The National Aviation and Space Administration (NASA) and the European Space Agency have taken a step forward in investigating Jupiter’s surface. Taking three pictures with different technologies, they were able to observe the different atmospheric properties of the planet.
Photos taken Three types of light: infrared, visible and ultraviolet. The first was taken with the Gemini Northern Telescope in Hawaii, and the next two were captured by the Hubble Space Telescope. When did the researchers’ surprise come, Comparing all three images, they found that the Great Red Spot, Jupiter’s storm, and the wind system capable of engulfing the Earth were indistinguishable in infrared photography.
Stunning new images of Jupiter from the Gemini North and Hubble Space Telescope show light in infrared, visible and ultraviolet wavelengths.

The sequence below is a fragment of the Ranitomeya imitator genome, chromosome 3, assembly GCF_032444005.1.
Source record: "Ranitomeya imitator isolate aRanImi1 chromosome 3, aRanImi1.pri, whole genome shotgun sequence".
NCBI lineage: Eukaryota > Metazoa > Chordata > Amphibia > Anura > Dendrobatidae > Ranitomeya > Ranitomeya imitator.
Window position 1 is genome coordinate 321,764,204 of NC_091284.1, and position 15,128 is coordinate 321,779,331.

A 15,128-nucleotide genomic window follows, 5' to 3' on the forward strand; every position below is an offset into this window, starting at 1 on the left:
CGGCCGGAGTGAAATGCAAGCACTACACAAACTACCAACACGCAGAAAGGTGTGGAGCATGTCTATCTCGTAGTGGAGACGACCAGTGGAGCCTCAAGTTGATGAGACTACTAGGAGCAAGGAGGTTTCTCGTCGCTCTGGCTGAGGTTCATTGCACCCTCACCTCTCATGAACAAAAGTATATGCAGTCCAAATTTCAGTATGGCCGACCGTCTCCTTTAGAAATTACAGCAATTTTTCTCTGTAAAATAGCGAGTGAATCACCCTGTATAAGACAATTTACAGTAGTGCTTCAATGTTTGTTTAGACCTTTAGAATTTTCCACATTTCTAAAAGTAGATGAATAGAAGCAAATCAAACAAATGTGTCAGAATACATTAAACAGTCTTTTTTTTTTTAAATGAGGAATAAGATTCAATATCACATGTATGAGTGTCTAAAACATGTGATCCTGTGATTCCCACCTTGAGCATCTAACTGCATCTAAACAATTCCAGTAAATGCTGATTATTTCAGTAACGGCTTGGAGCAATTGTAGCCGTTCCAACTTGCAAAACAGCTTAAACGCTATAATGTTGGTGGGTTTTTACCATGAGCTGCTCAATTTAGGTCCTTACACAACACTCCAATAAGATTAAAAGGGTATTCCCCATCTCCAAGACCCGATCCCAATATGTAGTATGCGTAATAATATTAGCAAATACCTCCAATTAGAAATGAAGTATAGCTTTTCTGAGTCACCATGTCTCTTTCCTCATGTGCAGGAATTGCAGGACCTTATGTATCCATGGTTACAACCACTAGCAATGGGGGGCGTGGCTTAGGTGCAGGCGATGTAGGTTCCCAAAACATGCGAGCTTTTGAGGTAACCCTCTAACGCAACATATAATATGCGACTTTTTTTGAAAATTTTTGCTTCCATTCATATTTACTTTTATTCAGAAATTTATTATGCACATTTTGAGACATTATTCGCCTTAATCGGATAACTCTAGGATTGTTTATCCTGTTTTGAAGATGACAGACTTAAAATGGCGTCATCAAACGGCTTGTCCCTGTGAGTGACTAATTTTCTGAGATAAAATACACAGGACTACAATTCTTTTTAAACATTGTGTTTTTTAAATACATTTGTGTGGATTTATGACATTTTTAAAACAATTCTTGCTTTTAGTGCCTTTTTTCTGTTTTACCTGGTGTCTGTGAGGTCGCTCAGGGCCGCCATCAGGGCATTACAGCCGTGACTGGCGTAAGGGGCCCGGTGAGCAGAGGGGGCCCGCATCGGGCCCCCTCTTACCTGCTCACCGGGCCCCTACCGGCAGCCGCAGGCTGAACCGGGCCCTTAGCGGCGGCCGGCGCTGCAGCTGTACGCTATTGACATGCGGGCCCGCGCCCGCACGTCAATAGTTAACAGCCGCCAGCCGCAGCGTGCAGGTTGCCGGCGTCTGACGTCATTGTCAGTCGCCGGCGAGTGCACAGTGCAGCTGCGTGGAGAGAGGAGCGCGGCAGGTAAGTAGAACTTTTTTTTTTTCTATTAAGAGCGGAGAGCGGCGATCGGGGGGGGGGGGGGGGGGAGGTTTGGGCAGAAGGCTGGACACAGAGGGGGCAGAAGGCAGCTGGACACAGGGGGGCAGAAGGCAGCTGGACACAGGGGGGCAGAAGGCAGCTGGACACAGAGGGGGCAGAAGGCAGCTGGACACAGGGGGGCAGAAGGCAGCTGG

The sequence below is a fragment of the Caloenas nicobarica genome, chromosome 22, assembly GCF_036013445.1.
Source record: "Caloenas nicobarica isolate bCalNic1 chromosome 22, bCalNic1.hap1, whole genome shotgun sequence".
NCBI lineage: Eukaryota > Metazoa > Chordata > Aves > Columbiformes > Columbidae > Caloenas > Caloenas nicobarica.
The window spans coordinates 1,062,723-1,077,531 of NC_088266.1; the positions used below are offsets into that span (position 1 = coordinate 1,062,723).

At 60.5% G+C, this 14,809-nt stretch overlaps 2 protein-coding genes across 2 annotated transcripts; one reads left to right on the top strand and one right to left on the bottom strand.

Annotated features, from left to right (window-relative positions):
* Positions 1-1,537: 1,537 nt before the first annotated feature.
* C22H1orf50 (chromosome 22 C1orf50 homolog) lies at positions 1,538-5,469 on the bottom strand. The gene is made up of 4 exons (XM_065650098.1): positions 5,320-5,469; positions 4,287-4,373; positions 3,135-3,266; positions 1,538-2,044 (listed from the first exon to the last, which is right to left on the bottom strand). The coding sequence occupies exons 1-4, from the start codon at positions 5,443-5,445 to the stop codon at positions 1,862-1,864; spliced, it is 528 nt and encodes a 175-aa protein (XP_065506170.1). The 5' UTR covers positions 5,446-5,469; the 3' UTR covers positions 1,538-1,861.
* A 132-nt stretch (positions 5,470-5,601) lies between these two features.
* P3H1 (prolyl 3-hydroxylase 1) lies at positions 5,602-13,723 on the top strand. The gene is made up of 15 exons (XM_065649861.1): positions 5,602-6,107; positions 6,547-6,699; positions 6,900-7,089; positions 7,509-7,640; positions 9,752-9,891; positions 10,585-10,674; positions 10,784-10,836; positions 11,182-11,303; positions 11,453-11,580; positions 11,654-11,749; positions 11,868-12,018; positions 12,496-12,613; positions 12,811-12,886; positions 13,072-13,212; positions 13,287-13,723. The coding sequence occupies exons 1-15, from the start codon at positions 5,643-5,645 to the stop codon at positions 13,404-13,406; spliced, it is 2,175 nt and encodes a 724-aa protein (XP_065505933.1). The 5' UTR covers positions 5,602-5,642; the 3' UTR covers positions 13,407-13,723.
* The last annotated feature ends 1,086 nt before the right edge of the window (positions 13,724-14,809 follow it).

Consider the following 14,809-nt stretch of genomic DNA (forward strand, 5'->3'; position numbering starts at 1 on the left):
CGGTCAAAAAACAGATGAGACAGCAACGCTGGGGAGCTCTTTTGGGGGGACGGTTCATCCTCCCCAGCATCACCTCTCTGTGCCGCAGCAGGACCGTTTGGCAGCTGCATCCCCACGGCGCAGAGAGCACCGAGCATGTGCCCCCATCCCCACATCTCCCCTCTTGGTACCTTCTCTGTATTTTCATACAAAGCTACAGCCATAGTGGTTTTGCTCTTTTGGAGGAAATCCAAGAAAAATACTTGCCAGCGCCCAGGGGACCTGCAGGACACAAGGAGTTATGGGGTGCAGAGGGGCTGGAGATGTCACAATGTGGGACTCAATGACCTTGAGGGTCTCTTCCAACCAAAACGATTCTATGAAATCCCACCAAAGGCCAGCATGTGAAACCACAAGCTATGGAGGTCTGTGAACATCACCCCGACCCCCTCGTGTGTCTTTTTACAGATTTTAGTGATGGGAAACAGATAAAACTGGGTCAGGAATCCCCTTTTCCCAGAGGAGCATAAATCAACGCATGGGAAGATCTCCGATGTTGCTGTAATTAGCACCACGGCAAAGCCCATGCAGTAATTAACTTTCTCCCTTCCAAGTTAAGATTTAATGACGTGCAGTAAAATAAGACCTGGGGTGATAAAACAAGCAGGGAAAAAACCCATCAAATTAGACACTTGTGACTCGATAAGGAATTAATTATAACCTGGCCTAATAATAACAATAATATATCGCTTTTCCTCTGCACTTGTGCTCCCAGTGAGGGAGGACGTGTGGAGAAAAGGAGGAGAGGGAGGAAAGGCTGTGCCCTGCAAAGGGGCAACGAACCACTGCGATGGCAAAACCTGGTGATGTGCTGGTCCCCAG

(Credit: International Gemini Laboratory / NOIRLab / NSF / AURA / NASA / ESA, MH Wong et al. I. de Pater (UC Berkeley) et al.) pic.twitter.com/DDHyIfY1kD
– Universal-Science (@Universal_C) May 12, 2021
If this is why Infrared light will show the areas covered by the cloud, which will not reveal the big red space, while allowing visible and ultraviolet light to glow and reflect this event. However, the clouds are well reflected and different in all captures.
The Great Red Spot is like “Edis of the Sea”
Scientist Mike Wong compared the Great Red Spot event “Ocean Edis”, because it is a storm system that rotates in the opposite direction to the rest of the clouds on the largest planet in the solar system.
“When the storm clouds rotate, you can get the little inconsistencies that make up these eddies. This is the explanation for these events, it starts out as a weak one, but can be very stretched.”, Wong explained.
Thanks for the three photos, The researchers were able to expand their knowledge of the Jovian atmosphere and its clouds and the behavior of Edis.